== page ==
Saturday, March 7, 2015

An FAQ

"How have you managed to write 6 books about the same character?"

That question was posed to me the other day by a fellow writer. This friend is a prolific writer, having written far more than I have but his "series" of books usually run about 3 in each series then he's moving on to something else. He cannot understand how I've managed to churn out 6 books (and working on 7) about the same character.

It's easy, really. I love John Logan and the gang. I like spending time in Coral Bay, watching the sun glisten off the bay from the fore deck of Logan's houseboat. I enjoy being at the dojo and watching Logan work out. And who could not love hanging out with the beautiful Teri in a bikini watching her field strip a pistol with the expertise of a Navy Seal? I like Mason Killian with his Armani jackets and nice cars and the ever present Desert Eagle .44. I would say I love him, too, but that usually gets me a glare from behind those sunglasses.

Which brings up another point: someone said to me, you talk as if those characters are real!

Well, of course they're real. To me. How could they not be? How can anyone write about a character who isn't? If you want your writing to be richer and realistic, especially if you're going for a series, you'd better know your characters. I know Logan's birthday (although it's never mentioned in the stories, at least so far), I know so much about his childhood growing up in Japan, I know lots about Killian and Teri. I always knew Jake Ross had a dad who was a retired detective who had dementia. I never brought it out until later in the series.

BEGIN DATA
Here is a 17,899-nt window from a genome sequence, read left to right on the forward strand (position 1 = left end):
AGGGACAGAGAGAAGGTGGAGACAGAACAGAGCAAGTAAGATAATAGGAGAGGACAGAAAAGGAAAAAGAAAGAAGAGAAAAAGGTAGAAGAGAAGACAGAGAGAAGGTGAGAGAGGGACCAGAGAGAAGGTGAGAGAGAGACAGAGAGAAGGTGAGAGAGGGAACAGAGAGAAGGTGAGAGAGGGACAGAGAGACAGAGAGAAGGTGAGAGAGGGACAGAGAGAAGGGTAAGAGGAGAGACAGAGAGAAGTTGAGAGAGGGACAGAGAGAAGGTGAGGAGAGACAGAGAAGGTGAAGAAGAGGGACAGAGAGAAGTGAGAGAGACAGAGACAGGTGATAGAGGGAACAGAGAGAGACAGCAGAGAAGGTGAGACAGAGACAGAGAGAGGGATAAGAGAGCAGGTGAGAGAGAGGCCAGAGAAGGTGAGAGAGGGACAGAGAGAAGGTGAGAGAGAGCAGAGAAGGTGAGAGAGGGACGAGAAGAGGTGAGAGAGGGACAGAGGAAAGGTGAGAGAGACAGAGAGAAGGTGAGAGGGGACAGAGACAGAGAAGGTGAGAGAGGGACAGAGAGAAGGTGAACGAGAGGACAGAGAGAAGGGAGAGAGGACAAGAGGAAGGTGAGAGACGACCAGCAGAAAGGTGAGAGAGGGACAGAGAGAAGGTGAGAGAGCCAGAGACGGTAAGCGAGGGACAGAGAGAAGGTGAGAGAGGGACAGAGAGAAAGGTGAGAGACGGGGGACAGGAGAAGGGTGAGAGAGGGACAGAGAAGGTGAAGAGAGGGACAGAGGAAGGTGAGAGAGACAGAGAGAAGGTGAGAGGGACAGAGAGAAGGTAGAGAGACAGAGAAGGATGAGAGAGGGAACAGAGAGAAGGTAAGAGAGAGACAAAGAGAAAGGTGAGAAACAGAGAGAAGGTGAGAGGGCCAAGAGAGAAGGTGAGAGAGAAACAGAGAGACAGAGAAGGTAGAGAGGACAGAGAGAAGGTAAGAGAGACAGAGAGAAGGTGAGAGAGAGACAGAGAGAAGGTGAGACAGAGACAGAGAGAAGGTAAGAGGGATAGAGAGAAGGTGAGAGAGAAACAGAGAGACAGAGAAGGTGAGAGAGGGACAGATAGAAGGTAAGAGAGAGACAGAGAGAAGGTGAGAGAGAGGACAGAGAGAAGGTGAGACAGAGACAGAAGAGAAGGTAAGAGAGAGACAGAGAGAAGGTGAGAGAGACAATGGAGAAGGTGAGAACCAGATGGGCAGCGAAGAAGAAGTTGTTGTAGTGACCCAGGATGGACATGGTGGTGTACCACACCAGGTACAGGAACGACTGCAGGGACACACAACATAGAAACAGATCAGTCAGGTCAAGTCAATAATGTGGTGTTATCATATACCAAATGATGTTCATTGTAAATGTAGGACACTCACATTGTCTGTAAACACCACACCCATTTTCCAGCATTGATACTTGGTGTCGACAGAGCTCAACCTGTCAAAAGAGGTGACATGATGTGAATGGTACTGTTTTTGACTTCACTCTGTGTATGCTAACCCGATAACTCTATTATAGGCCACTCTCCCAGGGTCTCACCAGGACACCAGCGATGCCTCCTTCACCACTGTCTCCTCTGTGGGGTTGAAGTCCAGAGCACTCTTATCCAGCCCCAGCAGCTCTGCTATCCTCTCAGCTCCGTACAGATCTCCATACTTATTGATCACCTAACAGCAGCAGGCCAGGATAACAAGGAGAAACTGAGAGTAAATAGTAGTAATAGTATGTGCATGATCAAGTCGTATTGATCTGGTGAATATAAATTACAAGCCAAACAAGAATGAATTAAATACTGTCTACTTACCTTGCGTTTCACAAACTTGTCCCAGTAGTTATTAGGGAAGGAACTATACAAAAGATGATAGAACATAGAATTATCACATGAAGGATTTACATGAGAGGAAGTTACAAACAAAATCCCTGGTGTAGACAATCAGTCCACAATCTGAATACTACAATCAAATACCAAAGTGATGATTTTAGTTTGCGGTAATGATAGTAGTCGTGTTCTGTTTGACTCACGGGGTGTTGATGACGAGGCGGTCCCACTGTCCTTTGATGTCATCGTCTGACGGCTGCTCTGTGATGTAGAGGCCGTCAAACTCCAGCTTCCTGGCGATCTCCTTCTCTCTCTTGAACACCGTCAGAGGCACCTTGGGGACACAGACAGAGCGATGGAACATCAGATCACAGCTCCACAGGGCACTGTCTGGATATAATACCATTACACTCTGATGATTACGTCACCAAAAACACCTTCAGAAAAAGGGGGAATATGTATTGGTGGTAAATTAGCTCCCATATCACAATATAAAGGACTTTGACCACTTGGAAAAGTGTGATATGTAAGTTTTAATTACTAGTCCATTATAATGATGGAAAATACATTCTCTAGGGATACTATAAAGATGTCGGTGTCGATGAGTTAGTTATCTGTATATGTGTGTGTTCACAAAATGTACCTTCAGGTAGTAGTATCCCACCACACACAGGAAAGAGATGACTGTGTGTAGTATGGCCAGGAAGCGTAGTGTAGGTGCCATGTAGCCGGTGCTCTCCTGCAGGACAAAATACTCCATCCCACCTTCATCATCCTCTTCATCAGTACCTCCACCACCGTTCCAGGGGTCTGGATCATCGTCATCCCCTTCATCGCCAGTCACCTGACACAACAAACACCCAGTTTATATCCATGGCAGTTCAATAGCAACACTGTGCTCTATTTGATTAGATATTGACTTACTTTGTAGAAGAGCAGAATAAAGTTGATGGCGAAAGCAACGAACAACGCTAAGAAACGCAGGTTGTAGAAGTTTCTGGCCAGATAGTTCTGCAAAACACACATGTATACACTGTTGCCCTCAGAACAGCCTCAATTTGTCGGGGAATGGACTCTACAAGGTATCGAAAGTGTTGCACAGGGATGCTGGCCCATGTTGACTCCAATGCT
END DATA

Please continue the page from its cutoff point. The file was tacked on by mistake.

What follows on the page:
Look, gang, the point here is that while it's nice having a character surprise you from time to time, it's also imperative that you have a good background for that character and that you know his/her impulses, strengths, weaknesses, phobias, etc. It makes it easier to predict how to have them act and react to certain situations. Logan can be a tough, ruthless killer, but he is also a tender, soft cream puff when he wants to be. Teri is a mask of insecurity who has spent her whole life working in fields dominated by men. Killian is--okay, I'm getting glared at so I'll shut up.

Thanks for your support. Don't forget you can email me with praises and to hurl rotten fruit at me at logan1348@yahoo.com

Peace and love to you.

R

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